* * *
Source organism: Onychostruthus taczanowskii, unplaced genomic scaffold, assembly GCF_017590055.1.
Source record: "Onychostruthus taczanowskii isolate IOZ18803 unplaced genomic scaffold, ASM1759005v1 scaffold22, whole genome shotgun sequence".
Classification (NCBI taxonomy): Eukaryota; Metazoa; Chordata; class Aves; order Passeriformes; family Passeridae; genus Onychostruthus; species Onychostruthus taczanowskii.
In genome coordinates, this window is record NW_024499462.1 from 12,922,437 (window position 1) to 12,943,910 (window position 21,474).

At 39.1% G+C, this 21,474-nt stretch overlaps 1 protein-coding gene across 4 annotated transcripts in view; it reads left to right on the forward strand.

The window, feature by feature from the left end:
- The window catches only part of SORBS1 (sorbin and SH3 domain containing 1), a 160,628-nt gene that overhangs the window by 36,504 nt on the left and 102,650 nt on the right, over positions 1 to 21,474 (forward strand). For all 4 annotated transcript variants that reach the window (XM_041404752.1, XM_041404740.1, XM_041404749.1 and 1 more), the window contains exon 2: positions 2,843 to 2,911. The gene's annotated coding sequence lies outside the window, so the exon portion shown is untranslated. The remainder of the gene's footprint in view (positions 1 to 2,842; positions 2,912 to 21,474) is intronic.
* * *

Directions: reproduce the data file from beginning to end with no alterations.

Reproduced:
Source organism: Onychostruthus taczanowskii, unplaced genomic scaffold, assembly GCF_017590055.1.
Source record: "Onychostruthus taczanowskii isolate IOZ18803 unplaced genomic scaffold, ASM1759005v1 scaffold22, whole genome shotgun sequence".
Classification (NCBI taxonomy): Eukaryota; Metazoa; Chordata; class Aves; order Passeriformes; family Passeridae; genus Onychostruthus; species Onychostruthus taczanowskii.
In genome coordinates, this window is record NW_024499462.1 from 12,922,437 (window position 1) to 12,943,910 (window position 21,474).

At 39.1% G+C, this 21,474-nt stretch overlaps 1 protein-coding gene across 4 annotated transcripts in view; it reads left to right on the forward strand.

The window, feature by feature from the left end:
- The window catches only part of SORBS1 (sorbin and SH3 domain containing 1), a 160,628-nt gene that overhangs the window by 36,504 nt on the left and 102,650 nt on the right, over positions 1 to 21,474 (forward strand). For all 4 annotated transcript variants that reach the window (XM_041404752.1, XM_041404740.1, XM_041404749.1 and 1 more), the window contains exon 2: positions 2,843 to 2,911. The gene's annotated coding sequence lies outside the window, so the exon portion shown is untranslated. The remainder of the gene's footprint in view (positions 1 to 2,842; positions 2,912 to 21,474) is intronic.